Anonymous said...

What a spin on why Long Creek Montessori is not full in 1st and 2nd grade, this shows in the writers ignorant comment of "only" and cluelessness of how the Montessori education works (a child must start in kindergarten, one can not just join the program). This is CMS's smartest school opening in all of the changes in the magnet program. CMS is in direct competition with the charters and Countryside Montessori in the North Charlotte area (the area never written about). Montessori takes a different kind of thinking and mind set, most students come from very educated parents, CMS had to do something. To the writer, Long Creek will have a waitlist very long in the next couple of years, so don't you worry.

Anonymous said...

Cotswold is in such demand from their own neighborhood families trying year after year for a magnet spot because it guarantees entry into Randolph IB.

Wiley Coyote said...

What becomes of Coulwood after MIE becomes a K-8 STEM?

Anonymous said...

I'm the first to acknowledge my own shortcomings.

My mother didn't have the opportunity to attend college although she did type my father's entire PhD thesis at Columbia University. I remember her typing into the wee hours of the night when I was in elementary school. When my parents were "courting" my mother would send my father's love letters back with grammatical corrections. Yep.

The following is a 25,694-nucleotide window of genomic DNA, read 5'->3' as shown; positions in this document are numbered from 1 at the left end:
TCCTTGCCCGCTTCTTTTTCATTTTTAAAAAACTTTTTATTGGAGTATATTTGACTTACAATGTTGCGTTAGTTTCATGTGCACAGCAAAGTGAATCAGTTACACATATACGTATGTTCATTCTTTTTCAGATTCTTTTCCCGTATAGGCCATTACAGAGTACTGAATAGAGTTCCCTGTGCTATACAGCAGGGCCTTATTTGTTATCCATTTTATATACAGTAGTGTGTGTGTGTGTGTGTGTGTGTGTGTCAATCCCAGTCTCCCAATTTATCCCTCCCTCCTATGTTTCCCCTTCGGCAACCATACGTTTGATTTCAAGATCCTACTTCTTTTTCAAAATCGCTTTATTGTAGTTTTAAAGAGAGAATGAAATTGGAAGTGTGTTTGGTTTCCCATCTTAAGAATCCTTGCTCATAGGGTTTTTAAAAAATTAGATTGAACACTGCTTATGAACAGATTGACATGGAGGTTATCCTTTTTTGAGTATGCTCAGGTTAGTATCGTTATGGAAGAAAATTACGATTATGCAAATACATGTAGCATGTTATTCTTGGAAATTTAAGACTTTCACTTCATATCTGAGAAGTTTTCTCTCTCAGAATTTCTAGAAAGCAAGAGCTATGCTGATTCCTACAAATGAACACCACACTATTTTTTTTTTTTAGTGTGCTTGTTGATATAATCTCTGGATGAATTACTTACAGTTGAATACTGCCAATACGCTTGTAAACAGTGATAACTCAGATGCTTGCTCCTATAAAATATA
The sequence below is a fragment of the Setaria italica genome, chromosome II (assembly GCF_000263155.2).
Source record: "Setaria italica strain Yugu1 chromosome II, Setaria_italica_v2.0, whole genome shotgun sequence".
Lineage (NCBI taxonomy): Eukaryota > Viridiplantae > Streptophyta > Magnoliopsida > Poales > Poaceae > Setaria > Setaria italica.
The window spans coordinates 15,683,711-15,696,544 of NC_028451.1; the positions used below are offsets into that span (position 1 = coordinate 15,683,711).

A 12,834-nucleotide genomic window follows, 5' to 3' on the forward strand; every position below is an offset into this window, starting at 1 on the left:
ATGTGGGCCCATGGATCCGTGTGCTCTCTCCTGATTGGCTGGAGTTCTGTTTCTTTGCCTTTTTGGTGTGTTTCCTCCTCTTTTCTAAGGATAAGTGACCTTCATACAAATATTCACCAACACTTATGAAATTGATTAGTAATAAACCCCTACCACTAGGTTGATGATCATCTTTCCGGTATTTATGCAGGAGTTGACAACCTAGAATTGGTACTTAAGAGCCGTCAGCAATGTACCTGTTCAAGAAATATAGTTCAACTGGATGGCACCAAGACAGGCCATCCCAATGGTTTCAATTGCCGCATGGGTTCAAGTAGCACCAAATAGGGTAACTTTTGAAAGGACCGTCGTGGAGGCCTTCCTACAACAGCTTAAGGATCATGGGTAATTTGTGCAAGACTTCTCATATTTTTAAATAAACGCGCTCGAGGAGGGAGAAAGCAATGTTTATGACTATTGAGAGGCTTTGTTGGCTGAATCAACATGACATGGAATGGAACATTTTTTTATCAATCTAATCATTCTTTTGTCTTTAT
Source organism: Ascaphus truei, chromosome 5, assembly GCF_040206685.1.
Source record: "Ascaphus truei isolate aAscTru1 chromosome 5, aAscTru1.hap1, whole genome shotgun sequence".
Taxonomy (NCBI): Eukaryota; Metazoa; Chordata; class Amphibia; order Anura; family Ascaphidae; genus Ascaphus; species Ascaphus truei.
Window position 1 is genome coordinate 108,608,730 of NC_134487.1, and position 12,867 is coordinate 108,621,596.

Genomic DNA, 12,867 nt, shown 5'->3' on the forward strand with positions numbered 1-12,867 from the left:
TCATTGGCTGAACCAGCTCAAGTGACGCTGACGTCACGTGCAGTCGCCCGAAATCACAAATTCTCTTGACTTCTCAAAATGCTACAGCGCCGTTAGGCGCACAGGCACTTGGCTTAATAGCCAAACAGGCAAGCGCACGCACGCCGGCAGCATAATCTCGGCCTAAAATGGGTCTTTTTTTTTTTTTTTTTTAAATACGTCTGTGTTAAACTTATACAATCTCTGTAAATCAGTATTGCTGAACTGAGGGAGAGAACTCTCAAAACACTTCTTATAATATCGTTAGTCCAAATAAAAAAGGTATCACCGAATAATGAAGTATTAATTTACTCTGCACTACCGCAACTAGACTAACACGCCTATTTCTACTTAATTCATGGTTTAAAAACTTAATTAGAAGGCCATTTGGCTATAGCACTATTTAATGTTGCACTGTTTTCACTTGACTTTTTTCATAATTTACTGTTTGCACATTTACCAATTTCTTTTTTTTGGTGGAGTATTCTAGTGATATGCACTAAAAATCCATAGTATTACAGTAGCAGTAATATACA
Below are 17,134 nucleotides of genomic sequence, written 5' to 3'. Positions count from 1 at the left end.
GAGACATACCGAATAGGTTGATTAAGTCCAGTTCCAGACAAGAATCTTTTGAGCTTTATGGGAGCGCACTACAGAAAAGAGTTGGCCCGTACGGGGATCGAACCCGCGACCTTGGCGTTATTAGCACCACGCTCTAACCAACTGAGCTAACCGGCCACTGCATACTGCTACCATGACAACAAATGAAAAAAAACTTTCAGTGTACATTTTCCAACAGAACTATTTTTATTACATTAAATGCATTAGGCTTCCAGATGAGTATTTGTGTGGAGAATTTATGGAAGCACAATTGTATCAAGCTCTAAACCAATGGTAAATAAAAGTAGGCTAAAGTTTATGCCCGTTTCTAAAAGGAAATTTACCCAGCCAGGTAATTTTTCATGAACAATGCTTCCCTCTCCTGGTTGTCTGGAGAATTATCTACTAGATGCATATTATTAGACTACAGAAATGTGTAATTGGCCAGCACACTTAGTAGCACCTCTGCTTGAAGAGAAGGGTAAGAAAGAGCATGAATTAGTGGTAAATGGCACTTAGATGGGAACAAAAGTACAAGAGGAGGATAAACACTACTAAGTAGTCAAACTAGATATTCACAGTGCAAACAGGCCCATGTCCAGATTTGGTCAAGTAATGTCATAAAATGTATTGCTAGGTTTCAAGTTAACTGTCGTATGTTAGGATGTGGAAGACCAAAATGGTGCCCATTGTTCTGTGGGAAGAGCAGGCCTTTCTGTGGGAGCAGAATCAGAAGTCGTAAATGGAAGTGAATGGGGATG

Anonymous said...

Oops. My father's dissertation, not his thesis. My mother typed the entire thing. I remember her sitting at her typewriter for hours in our dining room.

My Yale brother can't spell for doo-oo, my father can't spell for doo-doo, and neither can I which may not matter anymore thx to tx. We all miserably failed foreign languages too which has carried on into the next generation. My Yale educated brother had to go to summer school after failing Spanish. My father got a D in foreign language in college. I didn't do much better in French.